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Symphony X - The Divine Wings Of Tragedy CD (album) cover

THE DIVINE WINGS OF TRAGEDY

Symphony X

 

Progressive Metal

4.08 | 427 ratings

From Progarchives.com, the ultimate progressive rock music website

Crazybreadhorse
5 stars Symphony X is the second best prog metal band in the world (who do you think is first?). This album is probably the most well recieved of their six current works, and although it isn't their best album, it is still a masterpiece on so many levels. However, I must say that without the last two tracks, this album would be slightly worse than Twilight in Olympus (about 3.5 stars in my opinion).

There are three types of songs that all Symphony X albums have in common:

Type I: Typical prog/power metal song with an emphasis on metal... these songs are typically album openers. The kind of song that you like after only one spin.

Type II: What I refer to as mini-epics, songs like the Accolade... usually somewhere in the middle of the album, with many different moods and time signatures, much like an epic, but shorter. Some of Symphony X's best works fall into this category.

Type III: The REAL epics. This category only consists of two songs really, and if you are a fan of Syphony X, you already know which two they are... it's not all about track length and division into parts, it's also about being really overwhelming in an emotional way. I don't know about you guys, but when I listen to the Oddysey, I can't help but be drawn into the mood and atmosphere of each of its parts.

Anyway, this album starts off with "Of Sins and Shadows," obviously a Type I song. I loved this song for a while after I got the CD, and I still like it alot, but it doesn't have the lasting appeal of deeper and more epic tracks.

"Sea of Lies" is kind of like the first track, although I don't like it quite as much. A very good fast tempo track with some excellent bass work from Thomas Miller.

"Out of the Ashes" is not really a Type I song; although it isn't extremely deep, it doesn't jump out and grab you as much as the first two tracks do. Even so, it's a great song with more neo-classical keyboard work in it than the previous two.

"The Accolade" is definitely one of Symphony X's best songs, and it falls into the Type II category. It's about a knight who goes to battle and dies in the end... the music is really well done, it sounds like it should be about something medieval even before the vocals come in. By the way, Russel Allen is the best prog metal singer, bar none, and he proves it continuously.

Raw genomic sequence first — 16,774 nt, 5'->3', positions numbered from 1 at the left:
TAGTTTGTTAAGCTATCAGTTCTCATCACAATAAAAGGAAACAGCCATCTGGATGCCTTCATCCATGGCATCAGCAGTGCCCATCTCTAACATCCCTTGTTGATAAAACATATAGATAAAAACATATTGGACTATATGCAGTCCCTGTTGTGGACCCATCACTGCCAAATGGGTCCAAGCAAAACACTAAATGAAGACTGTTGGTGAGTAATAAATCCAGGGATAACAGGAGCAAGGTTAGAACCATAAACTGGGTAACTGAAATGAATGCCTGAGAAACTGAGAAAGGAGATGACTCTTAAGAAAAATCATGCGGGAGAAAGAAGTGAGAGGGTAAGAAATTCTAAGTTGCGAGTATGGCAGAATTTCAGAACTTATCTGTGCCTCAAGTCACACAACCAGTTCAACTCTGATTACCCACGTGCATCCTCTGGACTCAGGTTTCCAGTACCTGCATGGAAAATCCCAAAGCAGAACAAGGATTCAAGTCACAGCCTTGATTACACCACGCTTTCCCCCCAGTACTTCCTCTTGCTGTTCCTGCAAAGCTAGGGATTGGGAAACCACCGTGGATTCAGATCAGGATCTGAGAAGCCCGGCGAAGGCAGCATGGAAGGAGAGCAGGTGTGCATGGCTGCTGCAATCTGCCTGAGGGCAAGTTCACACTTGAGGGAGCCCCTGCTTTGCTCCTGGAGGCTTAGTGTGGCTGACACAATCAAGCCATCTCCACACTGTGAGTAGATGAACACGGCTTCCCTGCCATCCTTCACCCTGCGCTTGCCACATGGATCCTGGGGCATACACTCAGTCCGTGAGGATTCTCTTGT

"Pharoah" is a super heavy track with a really cool chorus and some great vocal work, expecially after the second chorus when it gets a bit lighter, but only for a moment.

"Eyes of Medusa" is very heavy and extremely powerful. I like heavy stuff, but I really don't like this song as much as the other songs on the album.

"The Witching Hour" starts off very neo-classically, and it stays that way pretty much throughout. I do like this song, but it is one of the weakest on the album.

"The Divine Wings of Tragedy" is by FAR the best track on the album. The first part is strictly choral and, along with the short second part, serves as an intro. The third part is amazing and showcases some of Allen's best work on the album. The fourth part is longer and heavier, with a 7/4 verse that flows just as easily as 4/4. All of the divisions of this song flow so well together that you won't know you've entered a different part unless you're looking at the booklet. The fifth part is the heaviest of the song, with Allen singing in almost a completely different voice to put an emphasis on the war that this part represents. The next part is the song's largest instrumental break that includes an awesome bass solo. This part goes through quite a few tempo and time signature changes before making its way back to a reprise of the third part. The 11/8 part right before the end is one of the coolest guitar/keyboard parts I've ever heard, and it includes the best guitar solo in the song. The last part is really emotional, and Russel Allen does an amazing job making it sound like it should sound. It ends on an uplifting note, and it really wraps up nicely.

Still, there's one more track, and it's one of Symphony X's softer and best pieces. "Candlelight Fantasia" is kind of like a ballad, but it does pick up after a few minutes, and when it does... it is just awesome. The guitar solo at the end of this song is one of Romeo's best.

In conclusion... I am having trouble deciding what rating to give this album... I find it hard to give it five stars because, although the whole album is awesome, it might is not quite up to the greatness presented by The New Mythology Suite. Even so, this album cemented Symphony X's trademark sound even more so than the Damnation Game created it. I'll give it four stars for now, but I may change my mind later and change it to five.

Edit: You know what, I can't give this album the same rating as I plan on giving Twilight in Olympus, not considering the greatness of the title track... five stars.

Crazybreadhorse | 5/5 |

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